It’s likely that many people who dislike mushrooms have probably only tried one or two varieties of them before deciding that mushrooms just weren’t their cup of tea. Also, the texture and taste of a mushroom can vary greatly when it’s been prepared in different ways, even with one single variety. If someone has only ever tried raw mushrooms, they may be surprised to learn the differences in flavor with mushrooms that are grilled, sauteed, stuffed, or even fried. The typical American diet is often somewhat limited to a few favorite traditional meals, and mushrooms have not always been a staple of the western culinary culture. However, mushrooms are so popular in Asian countries that they are sold by street vendors the way Americans sell corn dogs.
While some people may think that all mushrooms are nearly identical, there are mushrooms in existence that taste like just about anything that you might imagine. In fact, there is a whole world of mushrooms out there, and trying just one or two of the rarer and more interesting varieties might just change a mushroom hater’s opinion forever. People who have only ever had button mushrooms simmered in their spaghetti sauce or tossed raw into a garden salad are in for a treat when they decide to broaden their culinary horizons. The lion’s mane mushroom, for example, tastes like seafood, similar to crab, shrimp, or lobster.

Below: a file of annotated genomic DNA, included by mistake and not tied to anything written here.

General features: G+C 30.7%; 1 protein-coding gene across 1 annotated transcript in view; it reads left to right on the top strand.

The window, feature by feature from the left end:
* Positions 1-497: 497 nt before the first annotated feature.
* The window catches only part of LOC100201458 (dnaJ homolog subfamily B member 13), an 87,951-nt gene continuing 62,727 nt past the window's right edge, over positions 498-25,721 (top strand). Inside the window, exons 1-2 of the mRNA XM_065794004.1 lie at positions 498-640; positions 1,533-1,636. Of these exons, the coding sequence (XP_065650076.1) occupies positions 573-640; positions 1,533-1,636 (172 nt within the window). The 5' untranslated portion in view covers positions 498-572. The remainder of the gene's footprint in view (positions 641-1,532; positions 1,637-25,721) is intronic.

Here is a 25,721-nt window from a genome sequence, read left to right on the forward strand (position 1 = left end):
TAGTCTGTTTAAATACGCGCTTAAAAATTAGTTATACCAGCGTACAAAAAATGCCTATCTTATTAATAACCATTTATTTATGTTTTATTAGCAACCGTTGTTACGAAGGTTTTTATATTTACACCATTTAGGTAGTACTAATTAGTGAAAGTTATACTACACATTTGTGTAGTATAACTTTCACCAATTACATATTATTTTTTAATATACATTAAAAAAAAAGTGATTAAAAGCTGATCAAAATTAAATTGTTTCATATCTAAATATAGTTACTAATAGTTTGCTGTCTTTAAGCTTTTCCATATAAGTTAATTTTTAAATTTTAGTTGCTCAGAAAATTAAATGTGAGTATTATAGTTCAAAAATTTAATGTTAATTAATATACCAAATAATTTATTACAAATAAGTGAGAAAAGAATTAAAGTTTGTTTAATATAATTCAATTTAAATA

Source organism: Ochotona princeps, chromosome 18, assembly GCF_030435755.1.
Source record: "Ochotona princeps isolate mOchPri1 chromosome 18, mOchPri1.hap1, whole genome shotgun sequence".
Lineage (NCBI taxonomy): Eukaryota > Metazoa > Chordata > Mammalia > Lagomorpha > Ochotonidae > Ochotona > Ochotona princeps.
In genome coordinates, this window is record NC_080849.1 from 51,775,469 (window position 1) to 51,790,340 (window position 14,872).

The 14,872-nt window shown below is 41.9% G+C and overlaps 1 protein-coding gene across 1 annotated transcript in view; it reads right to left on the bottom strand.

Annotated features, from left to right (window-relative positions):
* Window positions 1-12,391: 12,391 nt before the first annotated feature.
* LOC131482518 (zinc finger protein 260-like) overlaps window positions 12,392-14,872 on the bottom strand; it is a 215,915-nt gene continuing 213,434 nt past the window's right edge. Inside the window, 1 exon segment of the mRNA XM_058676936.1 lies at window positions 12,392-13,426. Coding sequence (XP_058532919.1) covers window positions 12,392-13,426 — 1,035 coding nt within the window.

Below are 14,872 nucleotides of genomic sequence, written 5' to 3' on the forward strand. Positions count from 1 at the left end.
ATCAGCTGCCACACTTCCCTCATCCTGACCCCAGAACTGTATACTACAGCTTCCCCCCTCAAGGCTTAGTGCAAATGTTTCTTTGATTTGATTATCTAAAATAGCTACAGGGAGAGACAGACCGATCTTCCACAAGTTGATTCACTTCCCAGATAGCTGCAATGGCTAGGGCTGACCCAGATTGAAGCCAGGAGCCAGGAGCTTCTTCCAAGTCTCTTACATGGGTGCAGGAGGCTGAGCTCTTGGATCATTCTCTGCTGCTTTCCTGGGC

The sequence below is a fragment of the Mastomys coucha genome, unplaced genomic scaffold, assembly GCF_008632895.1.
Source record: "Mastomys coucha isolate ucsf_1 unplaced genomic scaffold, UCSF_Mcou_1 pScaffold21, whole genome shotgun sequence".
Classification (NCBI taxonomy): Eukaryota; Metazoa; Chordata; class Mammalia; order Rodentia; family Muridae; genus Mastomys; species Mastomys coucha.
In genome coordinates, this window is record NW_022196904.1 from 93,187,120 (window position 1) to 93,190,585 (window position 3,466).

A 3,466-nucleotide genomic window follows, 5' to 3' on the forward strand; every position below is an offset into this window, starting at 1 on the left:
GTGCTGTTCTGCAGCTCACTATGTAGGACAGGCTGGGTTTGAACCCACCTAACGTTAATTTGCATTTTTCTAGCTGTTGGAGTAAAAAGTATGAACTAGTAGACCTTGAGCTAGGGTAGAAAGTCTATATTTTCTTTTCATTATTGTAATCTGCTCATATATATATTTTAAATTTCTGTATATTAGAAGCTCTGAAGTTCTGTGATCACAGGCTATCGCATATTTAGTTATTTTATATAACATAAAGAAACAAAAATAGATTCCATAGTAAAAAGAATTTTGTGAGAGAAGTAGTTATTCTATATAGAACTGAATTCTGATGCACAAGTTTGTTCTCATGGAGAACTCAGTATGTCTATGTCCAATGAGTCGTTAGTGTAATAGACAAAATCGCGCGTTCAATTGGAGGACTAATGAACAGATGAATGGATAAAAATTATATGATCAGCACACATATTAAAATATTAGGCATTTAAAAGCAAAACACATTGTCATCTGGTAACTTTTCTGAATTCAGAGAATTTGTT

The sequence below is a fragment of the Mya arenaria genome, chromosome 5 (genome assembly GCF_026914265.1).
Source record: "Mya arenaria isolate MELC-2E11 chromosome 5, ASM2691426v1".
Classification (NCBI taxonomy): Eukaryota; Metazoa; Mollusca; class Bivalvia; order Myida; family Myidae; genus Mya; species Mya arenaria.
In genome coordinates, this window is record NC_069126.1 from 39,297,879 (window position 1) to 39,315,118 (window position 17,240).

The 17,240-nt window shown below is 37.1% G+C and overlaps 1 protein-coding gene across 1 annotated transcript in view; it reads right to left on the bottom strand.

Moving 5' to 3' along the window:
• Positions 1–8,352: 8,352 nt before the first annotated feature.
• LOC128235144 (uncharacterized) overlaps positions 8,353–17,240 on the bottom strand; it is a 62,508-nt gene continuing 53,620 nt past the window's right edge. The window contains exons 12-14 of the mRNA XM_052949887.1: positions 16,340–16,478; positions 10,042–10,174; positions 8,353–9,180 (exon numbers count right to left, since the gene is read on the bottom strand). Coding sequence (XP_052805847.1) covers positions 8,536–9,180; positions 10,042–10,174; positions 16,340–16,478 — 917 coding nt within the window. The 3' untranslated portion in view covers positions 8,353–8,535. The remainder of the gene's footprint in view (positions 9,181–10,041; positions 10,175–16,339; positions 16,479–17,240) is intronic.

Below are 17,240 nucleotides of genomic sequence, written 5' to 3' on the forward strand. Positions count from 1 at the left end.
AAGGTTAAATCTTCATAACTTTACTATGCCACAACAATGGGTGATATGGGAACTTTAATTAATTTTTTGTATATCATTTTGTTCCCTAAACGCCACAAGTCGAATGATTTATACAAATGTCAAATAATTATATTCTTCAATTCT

Aside from the cornucopia of flavors and textures that mushrooms can offer, they have been used medicinally throughout history to boost the immune system, fight off diseases and infections, and treat all kinds of health issues. As modern scientists learn more about the benefits of mushrooms, new discoveries continue to be made that prove mushrooms are more than just a tasty treat. Scientists are now discovering what natural healers have known for ages. Mushrooms are not only an important source of nutrients—they also can stimulate the immune system, play a role in treating cancer, reduce blood glucose and high cholesterol in people with diabetes, and even fight against the HIV virus. Researchers at Penn State University also determined that mushrooms are the best source of two antioxidants that fight aging and could even reduce risk of neurodegenerative diseases like Parkinson’s and Alzheimer’s, with porcinis containing the most antioxidants of all varieties.